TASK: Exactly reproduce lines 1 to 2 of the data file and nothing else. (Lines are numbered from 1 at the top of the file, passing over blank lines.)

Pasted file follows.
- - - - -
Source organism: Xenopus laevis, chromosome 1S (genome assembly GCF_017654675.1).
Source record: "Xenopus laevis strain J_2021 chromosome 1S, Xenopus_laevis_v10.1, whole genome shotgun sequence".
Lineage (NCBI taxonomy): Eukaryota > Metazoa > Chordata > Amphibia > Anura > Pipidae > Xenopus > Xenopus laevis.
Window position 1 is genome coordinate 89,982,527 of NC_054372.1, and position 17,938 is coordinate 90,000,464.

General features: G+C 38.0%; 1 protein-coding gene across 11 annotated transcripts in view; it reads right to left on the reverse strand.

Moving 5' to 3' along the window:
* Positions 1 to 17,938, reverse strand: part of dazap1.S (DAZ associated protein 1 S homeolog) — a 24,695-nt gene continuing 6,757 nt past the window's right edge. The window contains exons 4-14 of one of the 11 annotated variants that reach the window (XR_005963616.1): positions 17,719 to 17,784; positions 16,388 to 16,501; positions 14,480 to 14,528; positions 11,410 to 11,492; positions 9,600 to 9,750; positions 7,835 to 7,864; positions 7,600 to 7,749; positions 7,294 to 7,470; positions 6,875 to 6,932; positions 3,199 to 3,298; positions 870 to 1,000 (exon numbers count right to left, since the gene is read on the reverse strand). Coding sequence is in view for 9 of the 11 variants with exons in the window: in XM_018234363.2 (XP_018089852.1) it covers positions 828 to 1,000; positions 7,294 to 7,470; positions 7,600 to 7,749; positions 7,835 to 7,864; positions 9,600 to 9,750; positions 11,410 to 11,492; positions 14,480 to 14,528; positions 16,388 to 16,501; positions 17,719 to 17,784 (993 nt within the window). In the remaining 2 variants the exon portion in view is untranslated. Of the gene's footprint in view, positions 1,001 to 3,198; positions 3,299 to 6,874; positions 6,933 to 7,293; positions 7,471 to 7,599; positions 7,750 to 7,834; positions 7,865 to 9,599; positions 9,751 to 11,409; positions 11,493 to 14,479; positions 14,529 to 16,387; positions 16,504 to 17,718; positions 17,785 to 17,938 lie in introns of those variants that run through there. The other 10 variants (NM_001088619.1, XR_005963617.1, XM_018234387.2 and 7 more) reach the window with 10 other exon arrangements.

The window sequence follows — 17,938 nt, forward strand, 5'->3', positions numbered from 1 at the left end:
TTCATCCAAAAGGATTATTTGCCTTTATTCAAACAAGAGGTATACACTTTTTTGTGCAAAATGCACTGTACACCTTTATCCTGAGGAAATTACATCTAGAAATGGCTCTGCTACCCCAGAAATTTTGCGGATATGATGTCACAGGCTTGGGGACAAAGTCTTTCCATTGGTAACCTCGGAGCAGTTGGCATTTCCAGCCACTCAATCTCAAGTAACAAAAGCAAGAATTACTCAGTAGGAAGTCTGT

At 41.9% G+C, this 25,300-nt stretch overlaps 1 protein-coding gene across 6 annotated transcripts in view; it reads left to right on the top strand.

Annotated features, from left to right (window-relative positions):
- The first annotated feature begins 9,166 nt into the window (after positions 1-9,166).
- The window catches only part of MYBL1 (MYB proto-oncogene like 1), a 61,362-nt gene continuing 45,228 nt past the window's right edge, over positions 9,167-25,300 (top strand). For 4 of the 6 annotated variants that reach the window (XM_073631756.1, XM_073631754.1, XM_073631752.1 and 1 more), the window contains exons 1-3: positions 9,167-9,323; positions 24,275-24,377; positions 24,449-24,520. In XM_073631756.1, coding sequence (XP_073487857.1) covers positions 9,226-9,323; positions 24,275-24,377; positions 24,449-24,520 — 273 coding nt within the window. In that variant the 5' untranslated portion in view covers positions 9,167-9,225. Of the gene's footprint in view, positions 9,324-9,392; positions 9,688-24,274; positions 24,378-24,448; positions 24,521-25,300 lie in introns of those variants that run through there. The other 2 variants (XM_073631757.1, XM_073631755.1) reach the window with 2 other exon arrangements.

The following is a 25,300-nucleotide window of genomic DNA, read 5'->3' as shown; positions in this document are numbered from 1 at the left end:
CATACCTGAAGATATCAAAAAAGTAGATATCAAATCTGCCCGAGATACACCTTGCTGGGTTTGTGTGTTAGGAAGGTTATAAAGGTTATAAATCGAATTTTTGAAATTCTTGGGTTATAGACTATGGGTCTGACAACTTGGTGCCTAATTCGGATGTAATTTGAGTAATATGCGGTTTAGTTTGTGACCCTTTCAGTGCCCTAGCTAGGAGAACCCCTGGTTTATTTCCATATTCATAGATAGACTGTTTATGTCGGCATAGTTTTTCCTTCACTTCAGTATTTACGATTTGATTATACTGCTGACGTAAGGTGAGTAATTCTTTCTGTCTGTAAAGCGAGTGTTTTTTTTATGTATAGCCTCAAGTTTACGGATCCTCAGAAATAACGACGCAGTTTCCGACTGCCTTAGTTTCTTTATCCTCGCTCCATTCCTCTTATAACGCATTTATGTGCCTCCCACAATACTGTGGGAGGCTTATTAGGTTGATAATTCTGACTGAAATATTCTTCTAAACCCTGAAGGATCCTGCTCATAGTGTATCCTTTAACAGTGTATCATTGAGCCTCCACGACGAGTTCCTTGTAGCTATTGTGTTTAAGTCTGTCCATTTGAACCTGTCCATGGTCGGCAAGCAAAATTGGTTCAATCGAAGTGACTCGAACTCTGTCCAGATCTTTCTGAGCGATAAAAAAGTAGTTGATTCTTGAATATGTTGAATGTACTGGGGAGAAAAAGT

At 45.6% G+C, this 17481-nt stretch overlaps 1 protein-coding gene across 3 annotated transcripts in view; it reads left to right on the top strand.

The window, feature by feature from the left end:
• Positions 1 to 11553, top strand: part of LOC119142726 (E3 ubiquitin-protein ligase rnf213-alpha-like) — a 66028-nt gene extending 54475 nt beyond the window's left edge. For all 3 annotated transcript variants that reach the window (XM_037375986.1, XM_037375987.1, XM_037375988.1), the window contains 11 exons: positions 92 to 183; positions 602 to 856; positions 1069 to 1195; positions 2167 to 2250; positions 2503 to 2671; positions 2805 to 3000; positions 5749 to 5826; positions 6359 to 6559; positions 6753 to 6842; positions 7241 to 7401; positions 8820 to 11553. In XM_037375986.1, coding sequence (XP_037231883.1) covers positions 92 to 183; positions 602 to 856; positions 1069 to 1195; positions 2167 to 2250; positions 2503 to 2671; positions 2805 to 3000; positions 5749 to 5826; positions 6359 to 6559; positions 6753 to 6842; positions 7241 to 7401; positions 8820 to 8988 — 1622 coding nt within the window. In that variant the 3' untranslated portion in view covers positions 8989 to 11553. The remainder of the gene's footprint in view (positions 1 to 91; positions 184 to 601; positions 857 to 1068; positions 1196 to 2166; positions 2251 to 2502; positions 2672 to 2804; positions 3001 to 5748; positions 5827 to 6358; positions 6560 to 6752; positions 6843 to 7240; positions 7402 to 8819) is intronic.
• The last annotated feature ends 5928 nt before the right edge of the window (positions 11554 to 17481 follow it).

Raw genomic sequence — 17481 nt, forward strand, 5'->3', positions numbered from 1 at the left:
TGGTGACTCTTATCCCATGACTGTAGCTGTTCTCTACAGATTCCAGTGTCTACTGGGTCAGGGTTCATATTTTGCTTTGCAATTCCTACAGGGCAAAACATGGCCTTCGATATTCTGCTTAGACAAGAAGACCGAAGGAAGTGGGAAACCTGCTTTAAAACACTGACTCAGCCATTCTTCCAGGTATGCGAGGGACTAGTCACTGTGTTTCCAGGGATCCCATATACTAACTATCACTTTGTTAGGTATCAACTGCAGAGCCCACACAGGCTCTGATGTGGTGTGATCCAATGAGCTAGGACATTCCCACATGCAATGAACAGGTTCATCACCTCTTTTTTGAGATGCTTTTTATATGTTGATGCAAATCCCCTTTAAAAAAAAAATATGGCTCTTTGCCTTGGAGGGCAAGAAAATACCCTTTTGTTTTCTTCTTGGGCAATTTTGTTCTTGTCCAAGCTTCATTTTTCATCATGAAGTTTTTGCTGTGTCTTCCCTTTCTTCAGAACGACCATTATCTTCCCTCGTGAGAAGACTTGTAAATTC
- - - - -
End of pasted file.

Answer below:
Source organism: Xenopus laevis, chromosome 1S (genome assembly GCF_017654675.1).
Source record: "Xenopus laevis strain J_2021 chromosome 1S, Xenopus_laevis_v10.1, whole genome shotgun sequence".